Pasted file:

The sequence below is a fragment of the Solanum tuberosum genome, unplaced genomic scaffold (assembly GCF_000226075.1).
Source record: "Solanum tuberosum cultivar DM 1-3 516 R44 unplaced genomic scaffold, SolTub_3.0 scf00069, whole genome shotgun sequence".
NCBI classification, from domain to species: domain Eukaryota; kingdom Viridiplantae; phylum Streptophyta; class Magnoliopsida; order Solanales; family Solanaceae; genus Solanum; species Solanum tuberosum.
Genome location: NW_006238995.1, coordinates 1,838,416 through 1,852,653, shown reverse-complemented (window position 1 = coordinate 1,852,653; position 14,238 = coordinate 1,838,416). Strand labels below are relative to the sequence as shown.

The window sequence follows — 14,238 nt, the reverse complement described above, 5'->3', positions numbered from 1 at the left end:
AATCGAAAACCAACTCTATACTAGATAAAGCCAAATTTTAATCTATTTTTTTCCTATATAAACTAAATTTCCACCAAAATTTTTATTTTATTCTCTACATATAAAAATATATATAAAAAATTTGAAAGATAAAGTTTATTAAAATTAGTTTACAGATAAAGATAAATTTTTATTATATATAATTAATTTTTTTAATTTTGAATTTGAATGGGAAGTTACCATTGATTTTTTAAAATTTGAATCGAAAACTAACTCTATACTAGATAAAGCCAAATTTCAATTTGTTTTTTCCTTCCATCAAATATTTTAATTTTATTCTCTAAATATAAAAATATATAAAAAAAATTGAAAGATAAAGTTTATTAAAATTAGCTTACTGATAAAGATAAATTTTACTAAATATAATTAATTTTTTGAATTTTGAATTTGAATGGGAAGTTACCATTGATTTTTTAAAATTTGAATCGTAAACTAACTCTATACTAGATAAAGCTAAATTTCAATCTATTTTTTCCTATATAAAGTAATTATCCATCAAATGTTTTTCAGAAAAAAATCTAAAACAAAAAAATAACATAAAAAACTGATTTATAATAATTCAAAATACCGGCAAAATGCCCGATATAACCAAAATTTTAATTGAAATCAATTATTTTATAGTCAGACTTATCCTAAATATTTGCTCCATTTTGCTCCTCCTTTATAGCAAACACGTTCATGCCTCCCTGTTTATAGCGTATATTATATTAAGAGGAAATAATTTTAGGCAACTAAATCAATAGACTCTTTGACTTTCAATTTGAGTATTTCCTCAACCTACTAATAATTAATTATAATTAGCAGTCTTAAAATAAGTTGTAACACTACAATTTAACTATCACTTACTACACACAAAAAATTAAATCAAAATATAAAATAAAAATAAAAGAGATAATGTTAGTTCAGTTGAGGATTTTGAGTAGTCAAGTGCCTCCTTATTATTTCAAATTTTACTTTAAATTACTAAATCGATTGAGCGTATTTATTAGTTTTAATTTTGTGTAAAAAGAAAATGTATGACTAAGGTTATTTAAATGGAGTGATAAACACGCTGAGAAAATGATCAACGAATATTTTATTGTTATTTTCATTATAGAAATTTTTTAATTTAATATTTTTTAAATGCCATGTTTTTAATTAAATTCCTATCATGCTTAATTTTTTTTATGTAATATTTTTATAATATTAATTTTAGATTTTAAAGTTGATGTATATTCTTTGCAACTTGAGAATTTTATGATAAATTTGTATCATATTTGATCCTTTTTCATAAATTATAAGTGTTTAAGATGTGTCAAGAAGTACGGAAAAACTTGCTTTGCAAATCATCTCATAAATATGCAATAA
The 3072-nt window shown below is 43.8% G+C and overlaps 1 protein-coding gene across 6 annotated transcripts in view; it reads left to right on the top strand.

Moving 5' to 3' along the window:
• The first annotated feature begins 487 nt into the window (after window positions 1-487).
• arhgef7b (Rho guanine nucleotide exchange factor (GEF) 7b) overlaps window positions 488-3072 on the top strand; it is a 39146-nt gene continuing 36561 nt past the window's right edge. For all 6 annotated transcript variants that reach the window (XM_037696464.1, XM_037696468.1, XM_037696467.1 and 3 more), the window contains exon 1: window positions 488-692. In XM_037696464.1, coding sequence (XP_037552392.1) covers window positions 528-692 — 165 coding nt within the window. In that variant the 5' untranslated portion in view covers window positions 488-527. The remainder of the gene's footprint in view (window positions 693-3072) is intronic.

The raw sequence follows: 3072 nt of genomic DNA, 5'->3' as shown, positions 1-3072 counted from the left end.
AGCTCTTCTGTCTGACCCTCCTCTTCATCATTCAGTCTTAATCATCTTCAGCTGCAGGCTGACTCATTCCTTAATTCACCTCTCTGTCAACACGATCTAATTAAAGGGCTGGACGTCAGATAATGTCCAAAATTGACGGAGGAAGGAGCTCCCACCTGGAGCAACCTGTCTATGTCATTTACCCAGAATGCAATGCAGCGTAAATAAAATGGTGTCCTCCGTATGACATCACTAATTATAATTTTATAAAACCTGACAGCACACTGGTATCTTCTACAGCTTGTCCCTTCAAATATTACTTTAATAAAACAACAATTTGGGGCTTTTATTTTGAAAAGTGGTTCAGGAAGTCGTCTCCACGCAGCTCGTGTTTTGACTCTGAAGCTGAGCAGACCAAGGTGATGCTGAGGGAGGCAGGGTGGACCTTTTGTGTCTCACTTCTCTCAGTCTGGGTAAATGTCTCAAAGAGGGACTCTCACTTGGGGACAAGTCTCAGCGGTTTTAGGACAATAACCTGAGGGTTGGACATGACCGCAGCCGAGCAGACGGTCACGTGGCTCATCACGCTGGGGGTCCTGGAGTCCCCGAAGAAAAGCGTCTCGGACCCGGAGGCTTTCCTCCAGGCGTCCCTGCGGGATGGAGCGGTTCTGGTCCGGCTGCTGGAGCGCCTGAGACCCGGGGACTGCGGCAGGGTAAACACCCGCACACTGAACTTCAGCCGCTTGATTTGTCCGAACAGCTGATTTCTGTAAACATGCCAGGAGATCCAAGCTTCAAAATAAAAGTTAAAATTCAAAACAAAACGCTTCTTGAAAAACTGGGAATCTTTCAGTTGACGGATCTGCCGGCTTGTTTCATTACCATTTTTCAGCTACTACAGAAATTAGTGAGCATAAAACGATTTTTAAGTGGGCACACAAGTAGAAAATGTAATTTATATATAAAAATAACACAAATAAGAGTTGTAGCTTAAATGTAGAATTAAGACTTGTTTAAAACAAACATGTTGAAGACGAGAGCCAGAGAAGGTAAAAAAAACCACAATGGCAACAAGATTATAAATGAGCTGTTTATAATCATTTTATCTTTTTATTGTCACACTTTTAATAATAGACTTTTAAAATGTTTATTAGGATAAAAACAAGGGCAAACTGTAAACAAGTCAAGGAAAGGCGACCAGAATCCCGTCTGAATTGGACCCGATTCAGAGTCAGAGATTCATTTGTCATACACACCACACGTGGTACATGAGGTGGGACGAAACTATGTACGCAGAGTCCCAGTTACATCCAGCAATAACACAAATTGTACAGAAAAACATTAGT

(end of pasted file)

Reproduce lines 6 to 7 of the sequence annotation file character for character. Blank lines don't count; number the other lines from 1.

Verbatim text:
AATCGAAAACCAACTCTATACTAGATAAAGCCAAATTTTAATCTATTTTTTTCCTATATAAACTAAATTTCCACCAAAATTTTTATTTTATTCTCTACATATAAAAATATATATAAAAAATTTGAAAGATAAAGTTTATTAAAATTAGTTTACAGATAAAGATAAATTTTTATTATATATAATTAATTTTTTTAATTTTGAATTTGAATGGGAAGTTACCATTGATTTTTTAAAATTTGAATCGAAAACTAACTCTATACTAGATAAAGCCAAATTTCAATTTGTTTTTTCCTTCCATCAAATATTTTAATTTTATTCTCTAAATATAAAAATATATAAAAAAAATTGAAAGATAAAGTTTATTAAAATTAGCTTACTGATAAAGATAAATTTTACTAAATATAATTAATTTTTTGAATTTTGAATTTGAATGGGAAGTTACCATTGATTTTTTAAAATTTGAATCGTAAACTAACTCTATACTAGATAAAGCTAAATTTCAATCTATTTTTTCCTATATAAAGTAATTATCCATCAAATGTTTTTCAGAAAAAAATCTAAAACAAAAAAATAACATAAAAAACTGATTTATAATAATTCAAAATACCGGCAAAATGCCCGATATAACCAAAATTTTAATTGAAATCAATTATTTTATAGTCAGACTTATCCTAAATATTTGCTCCATTTTGCTCCTCCTTTATAGCAAACACGTTCATGCCTCCCTGTTTATAGCGTATATTATATTAAGAGGAAATAATTTTAGGCAACTAAATCAATAGACTCTTTGACTTTCAATTTGAGTATTTCCTCAACCTACTAATAATTAATTATAATTAGCAGTCTTAAAATAAGTTGTAACACTACAATTTAACTATCACTTACTACACACAAAAAATTAAATCAAAATATAAAATAAAAATAAAAGAGATAATGTTAGTTCAGTTGAGGATTTTGAGTAGTCAAGTGCCTCCTTATTATTTCAAATTTTACTTTAAATTACTAAATCGATTGAGCGTATTTATTAGTTTTAATTTTGTGTAAAAAGAAAATGTATGACTAAGGTTATTTAAATGGAGTGATAAACACGCTGAGAAAATGATCAACGAATATTTTATTGTTATTTTCATTATAGAAATTTTTTAATTTAATATTTTTTAAATGCCATGTTTTTAATTAAATTCCTATCATGCTTAATTTTTTTTATGTAATATTTTTATAATATTAATTTTAGATTTTAAAGTTGATGTATATTCTTTGCAACTTGAGAATTTTATGATAAATTTGTATCATATTTGATCCTTTTTCATAAATTATAAGTGTTTAAGATGTGTCAAGAAGTACGGAAAAACTTGCTTTGCAAATCATCTCATAAATATGCAATAA
The 3072-nt window shown below is 43.8% G+C and overlaps 1 protein-coding gene across 6 annotated transcripts in view; it reads left to right on the top strand.